I would say in METW the key is in the strategy of building a deck that can always do something. Beginning players often make the mistake of trying to get too many killer combos, because they work in other CCGs. Sure, if the draw comes up right, you can trounce your opponent, but what happens if they do not come up right?

Not only that, but in METW, you have to cycle your deck. Yes, you are playing for points, but there is not a set number of points you have to have to win (to call the council early you do, but that still requires cycling the deck once.). As a result, luck does play a factor, but how you construct your deck and what you do during the game matter more.

For example, both of us are using the same deck, and both of us have a major and greater item we wish to play. One of us decides to go to the Stones, and then move to the Barrow-downs the next turn. The other decides to head to the Lonely Mountain and Gold Hill. Which is going to fare better? The first player because he is taking an easier path. However, let's assume that they both choose the same path, don't forget that one player can influence another player's item, faction, or character away! So how you use your actions during your turn is very important.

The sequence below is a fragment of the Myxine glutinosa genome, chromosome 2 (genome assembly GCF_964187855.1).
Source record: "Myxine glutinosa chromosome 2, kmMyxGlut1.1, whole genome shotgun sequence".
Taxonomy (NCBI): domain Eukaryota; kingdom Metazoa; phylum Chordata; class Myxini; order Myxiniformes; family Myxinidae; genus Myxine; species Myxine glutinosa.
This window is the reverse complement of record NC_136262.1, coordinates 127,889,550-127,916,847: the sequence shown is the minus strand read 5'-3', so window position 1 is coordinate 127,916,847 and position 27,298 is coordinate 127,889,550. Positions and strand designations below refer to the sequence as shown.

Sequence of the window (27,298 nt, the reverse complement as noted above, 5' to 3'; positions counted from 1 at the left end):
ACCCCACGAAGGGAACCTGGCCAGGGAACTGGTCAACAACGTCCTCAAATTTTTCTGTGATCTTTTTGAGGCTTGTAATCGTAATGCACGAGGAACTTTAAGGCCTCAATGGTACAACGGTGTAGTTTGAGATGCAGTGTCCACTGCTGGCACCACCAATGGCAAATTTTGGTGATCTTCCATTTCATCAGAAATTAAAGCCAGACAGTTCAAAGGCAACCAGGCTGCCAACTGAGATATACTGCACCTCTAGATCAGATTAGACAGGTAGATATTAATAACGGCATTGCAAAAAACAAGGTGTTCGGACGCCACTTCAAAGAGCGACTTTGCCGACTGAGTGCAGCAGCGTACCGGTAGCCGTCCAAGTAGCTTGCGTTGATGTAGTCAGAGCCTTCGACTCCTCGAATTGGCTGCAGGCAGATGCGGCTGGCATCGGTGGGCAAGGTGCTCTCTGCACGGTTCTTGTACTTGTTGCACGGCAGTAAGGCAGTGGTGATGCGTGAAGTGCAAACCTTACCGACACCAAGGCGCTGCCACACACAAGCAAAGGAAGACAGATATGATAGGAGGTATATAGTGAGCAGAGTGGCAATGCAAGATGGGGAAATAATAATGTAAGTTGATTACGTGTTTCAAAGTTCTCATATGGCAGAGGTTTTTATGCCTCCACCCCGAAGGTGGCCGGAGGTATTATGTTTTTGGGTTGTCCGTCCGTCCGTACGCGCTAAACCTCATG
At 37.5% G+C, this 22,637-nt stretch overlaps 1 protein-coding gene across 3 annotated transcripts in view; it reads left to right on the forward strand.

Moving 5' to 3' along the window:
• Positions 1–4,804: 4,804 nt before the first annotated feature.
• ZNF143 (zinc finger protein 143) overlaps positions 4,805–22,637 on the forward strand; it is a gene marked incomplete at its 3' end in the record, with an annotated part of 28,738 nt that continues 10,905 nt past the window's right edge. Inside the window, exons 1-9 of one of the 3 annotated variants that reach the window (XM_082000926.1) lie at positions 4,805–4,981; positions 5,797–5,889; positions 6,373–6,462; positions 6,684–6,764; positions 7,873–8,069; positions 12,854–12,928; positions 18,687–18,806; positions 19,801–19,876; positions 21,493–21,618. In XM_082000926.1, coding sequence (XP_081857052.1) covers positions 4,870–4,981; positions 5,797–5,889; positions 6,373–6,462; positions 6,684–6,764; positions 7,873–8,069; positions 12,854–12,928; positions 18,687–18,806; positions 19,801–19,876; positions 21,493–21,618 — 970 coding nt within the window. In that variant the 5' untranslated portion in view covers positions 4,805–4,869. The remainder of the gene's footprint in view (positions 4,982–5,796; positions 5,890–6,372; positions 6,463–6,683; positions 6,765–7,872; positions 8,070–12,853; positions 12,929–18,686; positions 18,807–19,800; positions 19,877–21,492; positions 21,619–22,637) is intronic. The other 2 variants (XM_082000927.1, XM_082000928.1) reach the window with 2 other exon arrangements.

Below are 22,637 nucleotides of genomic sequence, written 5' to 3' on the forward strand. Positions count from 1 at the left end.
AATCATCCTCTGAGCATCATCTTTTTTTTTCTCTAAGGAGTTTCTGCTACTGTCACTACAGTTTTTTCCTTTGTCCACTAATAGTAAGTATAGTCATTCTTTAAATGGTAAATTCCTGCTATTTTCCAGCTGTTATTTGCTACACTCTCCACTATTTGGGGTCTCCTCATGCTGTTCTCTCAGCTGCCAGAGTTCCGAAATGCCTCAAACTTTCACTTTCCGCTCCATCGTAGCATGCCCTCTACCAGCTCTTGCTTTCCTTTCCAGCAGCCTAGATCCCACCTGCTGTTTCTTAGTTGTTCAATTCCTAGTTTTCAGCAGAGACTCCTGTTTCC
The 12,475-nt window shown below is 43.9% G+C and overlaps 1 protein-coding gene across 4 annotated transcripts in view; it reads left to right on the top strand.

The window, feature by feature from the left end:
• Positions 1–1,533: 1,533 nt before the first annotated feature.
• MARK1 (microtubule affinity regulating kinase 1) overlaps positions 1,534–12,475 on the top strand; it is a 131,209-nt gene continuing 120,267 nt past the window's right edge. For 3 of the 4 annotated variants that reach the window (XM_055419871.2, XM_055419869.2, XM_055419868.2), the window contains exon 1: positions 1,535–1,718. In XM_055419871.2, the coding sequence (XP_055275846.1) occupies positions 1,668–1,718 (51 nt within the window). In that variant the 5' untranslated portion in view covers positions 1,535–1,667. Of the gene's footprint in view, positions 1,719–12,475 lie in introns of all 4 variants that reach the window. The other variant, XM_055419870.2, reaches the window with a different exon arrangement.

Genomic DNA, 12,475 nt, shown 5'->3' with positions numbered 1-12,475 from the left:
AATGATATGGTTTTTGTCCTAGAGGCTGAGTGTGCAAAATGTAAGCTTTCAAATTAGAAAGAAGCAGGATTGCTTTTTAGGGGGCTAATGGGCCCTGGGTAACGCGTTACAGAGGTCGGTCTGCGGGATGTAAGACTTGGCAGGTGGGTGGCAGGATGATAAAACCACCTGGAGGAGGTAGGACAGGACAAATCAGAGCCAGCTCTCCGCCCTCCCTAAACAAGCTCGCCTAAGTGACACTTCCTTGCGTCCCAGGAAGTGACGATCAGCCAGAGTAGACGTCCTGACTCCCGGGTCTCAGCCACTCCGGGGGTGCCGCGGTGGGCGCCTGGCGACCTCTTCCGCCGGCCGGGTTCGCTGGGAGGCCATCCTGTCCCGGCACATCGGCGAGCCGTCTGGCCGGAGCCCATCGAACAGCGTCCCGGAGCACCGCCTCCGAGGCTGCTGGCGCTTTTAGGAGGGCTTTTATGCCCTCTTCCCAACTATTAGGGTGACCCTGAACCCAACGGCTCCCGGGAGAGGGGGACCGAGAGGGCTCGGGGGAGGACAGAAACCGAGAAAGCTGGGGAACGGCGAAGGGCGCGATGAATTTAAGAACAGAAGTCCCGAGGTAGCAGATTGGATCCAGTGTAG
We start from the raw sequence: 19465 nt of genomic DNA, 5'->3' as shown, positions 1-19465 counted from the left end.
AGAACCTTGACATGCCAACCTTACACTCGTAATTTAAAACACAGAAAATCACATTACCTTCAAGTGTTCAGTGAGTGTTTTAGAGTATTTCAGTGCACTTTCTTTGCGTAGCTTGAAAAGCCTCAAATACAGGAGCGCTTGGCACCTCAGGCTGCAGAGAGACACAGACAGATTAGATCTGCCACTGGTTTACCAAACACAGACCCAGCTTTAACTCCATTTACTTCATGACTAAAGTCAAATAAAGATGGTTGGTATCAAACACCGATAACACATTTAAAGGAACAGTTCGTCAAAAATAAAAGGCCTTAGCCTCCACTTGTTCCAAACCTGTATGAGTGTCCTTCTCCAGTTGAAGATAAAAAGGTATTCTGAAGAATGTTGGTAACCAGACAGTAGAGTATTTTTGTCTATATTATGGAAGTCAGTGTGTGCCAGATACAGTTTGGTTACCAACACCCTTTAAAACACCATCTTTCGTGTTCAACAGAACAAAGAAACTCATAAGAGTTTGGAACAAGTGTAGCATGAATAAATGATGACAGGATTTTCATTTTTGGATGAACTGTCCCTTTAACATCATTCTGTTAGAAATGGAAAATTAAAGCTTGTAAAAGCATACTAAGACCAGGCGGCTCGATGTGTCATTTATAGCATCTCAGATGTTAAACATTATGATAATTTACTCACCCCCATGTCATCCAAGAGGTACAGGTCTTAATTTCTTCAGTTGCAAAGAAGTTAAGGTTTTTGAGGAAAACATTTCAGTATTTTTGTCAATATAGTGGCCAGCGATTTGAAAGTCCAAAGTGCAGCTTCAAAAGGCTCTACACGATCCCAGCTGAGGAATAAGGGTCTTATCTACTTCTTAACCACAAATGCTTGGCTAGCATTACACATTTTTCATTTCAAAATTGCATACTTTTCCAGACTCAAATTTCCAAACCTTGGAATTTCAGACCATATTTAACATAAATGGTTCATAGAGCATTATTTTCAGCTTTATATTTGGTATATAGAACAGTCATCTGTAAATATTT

Also, the order of playing your hazards are very important, if you play a card that taps one character in a party, typically, your opponent will choose his weakest character to tap, leaving his big buff guys to face the dragon you play next. But, if you play the dragon first, you might be able to get some licks on the little guy first, and then tap another character, etc.
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Chris Farrell
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Re:METW: Luck vs strategy
Quote:
Assume that two players have equally good decks - to what extent is the outcome of a game between them going to depend on skill or luck? Is it 50% skill and 50% luck? Will the skilled player always defeat the medium player?


If both players play challenge decks, which are reasonably well-balanced, I would expect the experienced player to beat a newbie 90+% of the time. I would expect a more experienced player to win 75% of the time or more against a less-skilled opponent.